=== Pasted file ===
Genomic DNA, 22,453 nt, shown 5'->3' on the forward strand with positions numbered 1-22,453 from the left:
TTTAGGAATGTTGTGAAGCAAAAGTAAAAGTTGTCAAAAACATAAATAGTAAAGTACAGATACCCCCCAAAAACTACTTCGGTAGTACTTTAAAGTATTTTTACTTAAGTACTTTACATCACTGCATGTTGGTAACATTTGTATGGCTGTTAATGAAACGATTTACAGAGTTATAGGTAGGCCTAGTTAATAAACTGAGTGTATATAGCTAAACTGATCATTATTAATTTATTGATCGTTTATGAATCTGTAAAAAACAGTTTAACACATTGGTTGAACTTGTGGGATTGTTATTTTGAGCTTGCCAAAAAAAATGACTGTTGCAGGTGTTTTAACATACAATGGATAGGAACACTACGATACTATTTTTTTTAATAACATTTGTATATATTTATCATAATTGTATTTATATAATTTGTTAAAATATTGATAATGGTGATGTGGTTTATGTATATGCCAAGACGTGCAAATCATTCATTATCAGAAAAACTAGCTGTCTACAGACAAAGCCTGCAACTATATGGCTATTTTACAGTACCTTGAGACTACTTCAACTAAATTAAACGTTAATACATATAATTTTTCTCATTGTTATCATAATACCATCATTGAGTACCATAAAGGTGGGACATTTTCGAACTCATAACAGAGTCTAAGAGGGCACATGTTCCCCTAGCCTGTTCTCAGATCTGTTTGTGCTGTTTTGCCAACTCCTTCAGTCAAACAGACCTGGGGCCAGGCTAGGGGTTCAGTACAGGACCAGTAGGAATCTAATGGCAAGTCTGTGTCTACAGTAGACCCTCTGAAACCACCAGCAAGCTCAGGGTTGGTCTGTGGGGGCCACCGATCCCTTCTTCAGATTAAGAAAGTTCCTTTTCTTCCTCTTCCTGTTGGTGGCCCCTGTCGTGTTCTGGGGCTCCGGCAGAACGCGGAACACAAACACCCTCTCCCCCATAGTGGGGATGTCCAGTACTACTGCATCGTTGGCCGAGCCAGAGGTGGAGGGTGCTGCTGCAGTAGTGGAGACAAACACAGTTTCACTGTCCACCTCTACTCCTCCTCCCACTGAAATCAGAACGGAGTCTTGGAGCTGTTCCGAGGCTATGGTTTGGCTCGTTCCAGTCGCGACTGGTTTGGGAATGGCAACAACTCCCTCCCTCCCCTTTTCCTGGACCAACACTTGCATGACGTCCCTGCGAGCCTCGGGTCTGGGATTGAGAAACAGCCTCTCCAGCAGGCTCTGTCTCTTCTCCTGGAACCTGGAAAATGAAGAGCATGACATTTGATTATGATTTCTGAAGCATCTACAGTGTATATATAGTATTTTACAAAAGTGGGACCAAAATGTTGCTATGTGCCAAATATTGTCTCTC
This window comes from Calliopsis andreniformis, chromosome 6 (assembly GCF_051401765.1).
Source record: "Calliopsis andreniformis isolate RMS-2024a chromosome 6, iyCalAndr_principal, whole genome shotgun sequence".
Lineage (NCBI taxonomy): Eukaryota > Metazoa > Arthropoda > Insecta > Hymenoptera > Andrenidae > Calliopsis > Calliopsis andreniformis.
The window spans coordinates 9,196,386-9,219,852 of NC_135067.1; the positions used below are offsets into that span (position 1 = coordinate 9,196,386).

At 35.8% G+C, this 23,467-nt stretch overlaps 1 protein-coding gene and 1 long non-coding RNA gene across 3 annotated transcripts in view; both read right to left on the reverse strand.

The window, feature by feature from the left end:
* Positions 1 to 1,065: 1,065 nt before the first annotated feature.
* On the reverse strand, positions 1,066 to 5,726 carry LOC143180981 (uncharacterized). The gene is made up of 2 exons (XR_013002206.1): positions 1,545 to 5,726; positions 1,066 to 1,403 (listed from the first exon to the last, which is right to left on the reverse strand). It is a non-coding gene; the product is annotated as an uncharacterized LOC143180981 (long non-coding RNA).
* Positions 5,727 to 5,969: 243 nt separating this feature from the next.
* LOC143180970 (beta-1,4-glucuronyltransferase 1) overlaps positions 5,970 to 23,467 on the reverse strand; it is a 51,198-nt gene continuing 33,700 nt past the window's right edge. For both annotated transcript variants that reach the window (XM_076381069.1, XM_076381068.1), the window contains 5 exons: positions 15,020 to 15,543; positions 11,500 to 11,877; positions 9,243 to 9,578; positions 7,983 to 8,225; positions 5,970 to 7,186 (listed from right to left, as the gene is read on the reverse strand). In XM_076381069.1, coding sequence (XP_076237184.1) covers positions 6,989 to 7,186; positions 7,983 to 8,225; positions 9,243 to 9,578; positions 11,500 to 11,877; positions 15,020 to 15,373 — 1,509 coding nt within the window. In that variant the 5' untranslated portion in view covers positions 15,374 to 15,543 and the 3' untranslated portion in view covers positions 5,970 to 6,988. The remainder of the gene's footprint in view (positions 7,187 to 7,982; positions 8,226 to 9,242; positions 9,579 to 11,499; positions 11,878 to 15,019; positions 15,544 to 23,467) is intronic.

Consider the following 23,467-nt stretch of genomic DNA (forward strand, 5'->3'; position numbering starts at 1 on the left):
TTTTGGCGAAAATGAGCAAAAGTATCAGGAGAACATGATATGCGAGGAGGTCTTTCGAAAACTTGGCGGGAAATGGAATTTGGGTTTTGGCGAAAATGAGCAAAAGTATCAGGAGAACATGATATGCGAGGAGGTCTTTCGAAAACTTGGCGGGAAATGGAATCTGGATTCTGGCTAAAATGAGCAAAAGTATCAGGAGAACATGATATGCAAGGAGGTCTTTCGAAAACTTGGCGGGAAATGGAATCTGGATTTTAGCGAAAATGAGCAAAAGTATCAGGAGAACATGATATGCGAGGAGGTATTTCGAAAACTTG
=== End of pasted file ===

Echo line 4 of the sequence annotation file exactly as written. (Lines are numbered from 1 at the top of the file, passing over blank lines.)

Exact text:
Source record: "Calliopsis andreniformis isolate RMS-2024a chromosome 6, iyCalAndr_principal, whole genome shotgun sequence".